I've seen the documentation in MSDN on the ROPs.Can someone give me a detailed explanations on the various common ROPs, like SRCCOPY, SRCAND, SRCINVERT etc, in the form like

src =
blue background + red text

destination = black bg + yellow text


result == ???

Thanks :)
Who is Participating?
I wear a lot of hats...

"The solutions and answers provided on Experts Exchange have been extremely helpful to me over the last few years. I wear a lot of hats - Developer, Database Administrator, Help Desk, etc., so I know a lot of things but not a lot about one thing. Experts Exchange gives me answers from people who do know a lot about one thing, in a easy to use platform." -Todd S.

For detailed explanation, see

Ternary Raster Operations

For results, writing a simple testing program to try it out may be better and more accurate.

Experts Exchange Solution brought to you by

Your issues matter to us.

Facing a tech roadblock? Get the help and guidance you need from experienced professionals who care. Ask your question anytime, anywhere, with no hassle.

Start your 7-day free trial
RodneyYeoAuthor Commented:
I've already seen that page :)
But it's very confusing. Any way to make it simpler to understand
Jan LouwerensSoftware EngineerCommented:
BitBlt doesn't distinguish between backgrounds or text. It's a bit by bit block transfer of one section of memory to another (for flipping images to the screen, or copying sections of the screen to another location on the screen).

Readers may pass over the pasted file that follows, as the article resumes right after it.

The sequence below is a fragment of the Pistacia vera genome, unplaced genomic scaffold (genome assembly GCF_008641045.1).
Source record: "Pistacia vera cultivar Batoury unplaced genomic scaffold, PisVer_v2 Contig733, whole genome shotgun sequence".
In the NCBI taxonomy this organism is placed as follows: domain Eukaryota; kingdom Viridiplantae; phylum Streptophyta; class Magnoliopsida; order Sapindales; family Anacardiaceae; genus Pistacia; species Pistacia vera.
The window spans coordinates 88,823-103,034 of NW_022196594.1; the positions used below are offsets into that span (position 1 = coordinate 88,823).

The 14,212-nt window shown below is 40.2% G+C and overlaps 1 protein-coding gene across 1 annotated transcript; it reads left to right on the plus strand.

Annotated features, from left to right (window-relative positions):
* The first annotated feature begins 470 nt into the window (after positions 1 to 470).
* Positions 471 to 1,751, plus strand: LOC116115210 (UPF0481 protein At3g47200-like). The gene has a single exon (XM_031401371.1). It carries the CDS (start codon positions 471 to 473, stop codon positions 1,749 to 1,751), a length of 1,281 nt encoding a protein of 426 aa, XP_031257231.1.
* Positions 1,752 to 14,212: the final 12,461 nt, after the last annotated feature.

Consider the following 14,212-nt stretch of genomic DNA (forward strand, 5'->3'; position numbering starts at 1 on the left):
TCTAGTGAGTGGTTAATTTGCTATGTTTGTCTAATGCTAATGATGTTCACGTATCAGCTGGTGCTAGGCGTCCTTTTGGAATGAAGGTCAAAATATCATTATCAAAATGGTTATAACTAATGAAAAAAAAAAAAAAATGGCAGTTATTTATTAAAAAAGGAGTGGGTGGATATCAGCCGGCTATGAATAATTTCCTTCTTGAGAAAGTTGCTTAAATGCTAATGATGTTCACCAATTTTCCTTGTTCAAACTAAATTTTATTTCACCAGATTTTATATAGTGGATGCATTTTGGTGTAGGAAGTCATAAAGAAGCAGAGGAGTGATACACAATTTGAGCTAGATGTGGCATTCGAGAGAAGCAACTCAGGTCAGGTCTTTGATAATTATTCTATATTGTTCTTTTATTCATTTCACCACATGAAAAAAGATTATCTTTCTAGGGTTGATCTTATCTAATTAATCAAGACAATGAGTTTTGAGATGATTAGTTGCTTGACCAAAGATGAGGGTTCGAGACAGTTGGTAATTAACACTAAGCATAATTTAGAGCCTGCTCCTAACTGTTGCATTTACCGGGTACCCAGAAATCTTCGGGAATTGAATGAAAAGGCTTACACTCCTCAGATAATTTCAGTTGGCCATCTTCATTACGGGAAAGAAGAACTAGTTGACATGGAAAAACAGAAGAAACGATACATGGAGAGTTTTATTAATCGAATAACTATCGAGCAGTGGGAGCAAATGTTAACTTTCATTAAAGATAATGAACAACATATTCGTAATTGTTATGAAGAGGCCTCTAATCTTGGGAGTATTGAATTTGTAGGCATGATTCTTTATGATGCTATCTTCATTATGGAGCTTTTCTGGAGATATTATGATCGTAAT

SRCCOPY = an exact duplicate of the source is copied to the destination

SRCAND = the bits of the source are bitwise ANDed with the bits of the destination

SRCINVERT = the source is "inverted" as it is copied to the destination. ("inverted" meaning that the "opposite" colors will be diplayed - sorry, not being an expert in color theory, my explanation of this can't be any better)
Cloud Class® Course: Ruby Fundamentals

This course will introduce you to Ruby, as well as teach you about classes, methods, variables, data structures, loops, enumerable methods, and finishing touches.

RodneyYeoAuthor Commented:
If I have a bitmap with a green background with a red circle in the centre, how can i make the background look transparent? Can you explain your answer. THanks :)
Transparent Bitmap - True Mask Method
RodneyYeoAuthor Commented:
I've seen the code that you have suggested..just a question..why do you have to do these 2 lines?

dcTrans.BitBlt(0, 0, nWidth, nHeight, &dcImage, 0, 0, SRCCOPY);

That is to build a monochrome mask based on the transparent color. dcTrans is a monochrome DC while dcImage is a color DC that contains the original bitmap. When BitBlting a color bitmap to a monochrome bitmap, it sets pixels that match the background color of the color DC to white (1) and sets all other pixels to black (0).
RodneyYeoAuthor Commented:
Thanks. I think I'm have a better understanding now.
It's more than this solution.Get answers and train to solve all your tech problems - anytime, anywhere.Try it for free Edge Out The Competitionfor your dream job with proven skills and certifications.Get started today Stand Outas the employee with proven skills.Start learning today for free Move Your Career Forwardwith certification training in the latest technologies.Start your trial today
System Programming

From novice to tech pro — start learning today.